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What to look for?

Personal Care/Hygiene | Common Signs

  • Does not wash or groom on a regular basis (e.g. shave, brush hair, brush teeth)
  • Does not remember to wash or groom without a verbal prompt will not wash or groom without a physical prompt (e.g. putting toothpaste on toothbrush)
  • Washes or grooms improperly or incompletely (e.g. food still on face after washing)
  • No longer applies make-up for daily wear or social events
  • No longer maintains regular appointments with hairdresser, dentist, podiatrist, etc
  • Does not change clothing regularly
  • Wears clothing that is dirty or soiled
  • Has a noticeable body odor
  • Looks unclean (e.g. dirty fingernails, greasy hair)
  • Looks disheveled or messy (e.g. unshaven, hair messed, no make-up)
  • Does not wipe self properly after toileting
 
Personal Care/Hygiene | General Description

When dementia begins to involve the frontal lobes, the result is that motivation becomes impaired. Typically in Alzheimer's disease , for example, but also in Lewy body dementia and vascular dementia, in the late mild to early moderate stages , the person you care for may need to be reminded to wash and groom themselves. Often they will require assistance with many aspects of grooming such as shaving or brushing their teeth. Sometimes the person you care for may actively resist grooming or refuse assistance. This may be due to the resentment of their declining independence and an attempt to preserve their own self respect. Alternatively, the person you care for may not realize that their physical appearance may be inappropriate or offensive to others. This is because their sense of self and their understanding of their relationships to others are both affected by the disease.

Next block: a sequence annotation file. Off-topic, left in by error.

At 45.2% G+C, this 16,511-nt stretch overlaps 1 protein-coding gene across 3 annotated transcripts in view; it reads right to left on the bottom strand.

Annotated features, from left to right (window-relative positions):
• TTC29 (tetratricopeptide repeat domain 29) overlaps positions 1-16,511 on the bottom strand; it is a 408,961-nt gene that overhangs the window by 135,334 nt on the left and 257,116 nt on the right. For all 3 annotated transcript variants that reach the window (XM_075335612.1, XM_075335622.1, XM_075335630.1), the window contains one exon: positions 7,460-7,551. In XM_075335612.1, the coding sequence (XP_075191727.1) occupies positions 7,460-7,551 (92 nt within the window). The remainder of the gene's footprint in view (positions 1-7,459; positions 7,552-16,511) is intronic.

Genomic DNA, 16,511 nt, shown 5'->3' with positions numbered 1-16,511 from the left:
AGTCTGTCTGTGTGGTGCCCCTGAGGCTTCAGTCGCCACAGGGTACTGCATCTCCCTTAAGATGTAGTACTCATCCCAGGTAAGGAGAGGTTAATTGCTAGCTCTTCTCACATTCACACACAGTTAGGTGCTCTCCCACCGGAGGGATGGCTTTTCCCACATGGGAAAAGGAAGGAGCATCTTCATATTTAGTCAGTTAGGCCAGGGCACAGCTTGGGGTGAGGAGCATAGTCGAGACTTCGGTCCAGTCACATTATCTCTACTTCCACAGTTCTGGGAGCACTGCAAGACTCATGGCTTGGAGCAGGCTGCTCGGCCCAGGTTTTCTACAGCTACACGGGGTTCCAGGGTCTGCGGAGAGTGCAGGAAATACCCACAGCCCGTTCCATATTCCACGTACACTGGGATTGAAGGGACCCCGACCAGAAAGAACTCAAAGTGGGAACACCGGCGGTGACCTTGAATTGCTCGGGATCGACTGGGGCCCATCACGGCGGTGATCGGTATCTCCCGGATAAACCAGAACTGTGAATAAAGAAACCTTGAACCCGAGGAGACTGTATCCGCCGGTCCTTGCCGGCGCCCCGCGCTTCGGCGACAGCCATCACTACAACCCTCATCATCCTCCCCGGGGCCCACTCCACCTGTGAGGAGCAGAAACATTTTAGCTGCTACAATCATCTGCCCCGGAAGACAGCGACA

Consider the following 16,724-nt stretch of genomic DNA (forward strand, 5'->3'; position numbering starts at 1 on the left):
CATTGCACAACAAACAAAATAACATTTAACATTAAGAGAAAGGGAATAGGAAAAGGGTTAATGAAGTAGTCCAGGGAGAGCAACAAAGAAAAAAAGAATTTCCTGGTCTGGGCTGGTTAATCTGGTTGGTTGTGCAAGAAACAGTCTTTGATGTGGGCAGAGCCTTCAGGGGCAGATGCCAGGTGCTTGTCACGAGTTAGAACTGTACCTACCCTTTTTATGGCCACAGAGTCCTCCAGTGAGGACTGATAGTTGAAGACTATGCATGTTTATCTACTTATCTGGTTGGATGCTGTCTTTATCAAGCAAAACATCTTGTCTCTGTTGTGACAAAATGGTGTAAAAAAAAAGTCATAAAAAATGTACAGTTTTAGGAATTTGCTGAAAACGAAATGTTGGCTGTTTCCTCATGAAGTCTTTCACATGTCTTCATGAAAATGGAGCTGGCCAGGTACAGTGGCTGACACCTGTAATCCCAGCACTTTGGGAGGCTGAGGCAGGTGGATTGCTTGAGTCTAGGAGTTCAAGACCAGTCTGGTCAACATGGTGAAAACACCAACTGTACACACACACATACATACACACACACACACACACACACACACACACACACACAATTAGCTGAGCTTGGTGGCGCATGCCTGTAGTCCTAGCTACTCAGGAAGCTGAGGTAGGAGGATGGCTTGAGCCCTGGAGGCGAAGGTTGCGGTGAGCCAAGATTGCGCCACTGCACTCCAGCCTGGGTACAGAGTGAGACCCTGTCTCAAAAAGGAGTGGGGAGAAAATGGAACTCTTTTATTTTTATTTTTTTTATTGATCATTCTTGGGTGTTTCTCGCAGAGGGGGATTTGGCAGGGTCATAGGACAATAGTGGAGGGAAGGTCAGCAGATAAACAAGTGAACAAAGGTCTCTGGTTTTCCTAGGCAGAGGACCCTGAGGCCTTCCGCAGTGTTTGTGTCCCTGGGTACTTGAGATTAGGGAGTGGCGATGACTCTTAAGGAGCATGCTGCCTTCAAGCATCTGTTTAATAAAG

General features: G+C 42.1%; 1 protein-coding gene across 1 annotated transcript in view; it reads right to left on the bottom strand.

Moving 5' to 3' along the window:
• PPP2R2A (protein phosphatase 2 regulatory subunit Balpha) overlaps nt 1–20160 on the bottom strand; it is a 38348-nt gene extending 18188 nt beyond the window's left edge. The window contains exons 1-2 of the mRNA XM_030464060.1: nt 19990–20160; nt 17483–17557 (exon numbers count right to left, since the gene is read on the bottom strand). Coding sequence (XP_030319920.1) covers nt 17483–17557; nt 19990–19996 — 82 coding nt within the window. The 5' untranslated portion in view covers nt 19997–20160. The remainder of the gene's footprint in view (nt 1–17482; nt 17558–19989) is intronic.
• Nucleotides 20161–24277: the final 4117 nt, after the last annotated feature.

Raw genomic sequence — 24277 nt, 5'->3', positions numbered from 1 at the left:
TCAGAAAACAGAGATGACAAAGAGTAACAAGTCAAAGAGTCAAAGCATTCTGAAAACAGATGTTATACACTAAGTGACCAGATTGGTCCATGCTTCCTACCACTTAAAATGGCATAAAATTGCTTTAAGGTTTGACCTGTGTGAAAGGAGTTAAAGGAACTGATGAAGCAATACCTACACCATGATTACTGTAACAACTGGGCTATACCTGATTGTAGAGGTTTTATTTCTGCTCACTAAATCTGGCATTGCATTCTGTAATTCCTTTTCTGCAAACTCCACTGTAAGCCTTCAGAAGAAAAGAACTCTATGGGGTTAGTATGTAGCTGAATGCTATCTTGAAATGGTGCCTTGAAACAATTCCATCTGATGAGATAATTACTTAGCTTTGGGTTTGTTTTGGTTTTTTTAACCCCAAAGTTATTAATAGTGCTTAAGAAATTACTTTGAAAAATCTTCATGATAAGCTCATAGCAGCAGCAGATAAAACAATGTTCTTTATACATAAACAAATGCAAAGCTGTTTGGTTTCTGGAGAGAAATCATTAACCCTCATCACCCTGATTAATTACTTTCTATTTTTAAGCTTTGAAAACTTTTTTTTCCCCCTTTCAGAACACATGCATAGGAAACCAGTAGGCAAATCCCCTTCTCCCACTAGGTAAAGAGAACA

In Frontotemporal dementia , and with some types of vascular dementia, personal hygiene habits deteriorate early in the disease. Families notice that the person they care for first needs to be prompted with, and later fails to perform everyday tasks of bathing, grooming, and appropriate dressing.

The first step in taking a more active role in symptom management is understanding how a symptom is affecting everyday life; the next step is communicating this knowledge to the care planning team and family members. SymptomGuideTM is designed with these goals in mind.



See Also:
About Dementia > Alzheimer's Disease > Apraxia
Symptom Library > Personality Changes > Self-Awareness
Symptom Library > Personality Changes > Insight (Others/Environment)
Symptom Library > Personality Changes > Independence
About Dementia > Alzheimer's Disease > Motivation
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Last updated December 12, 2014
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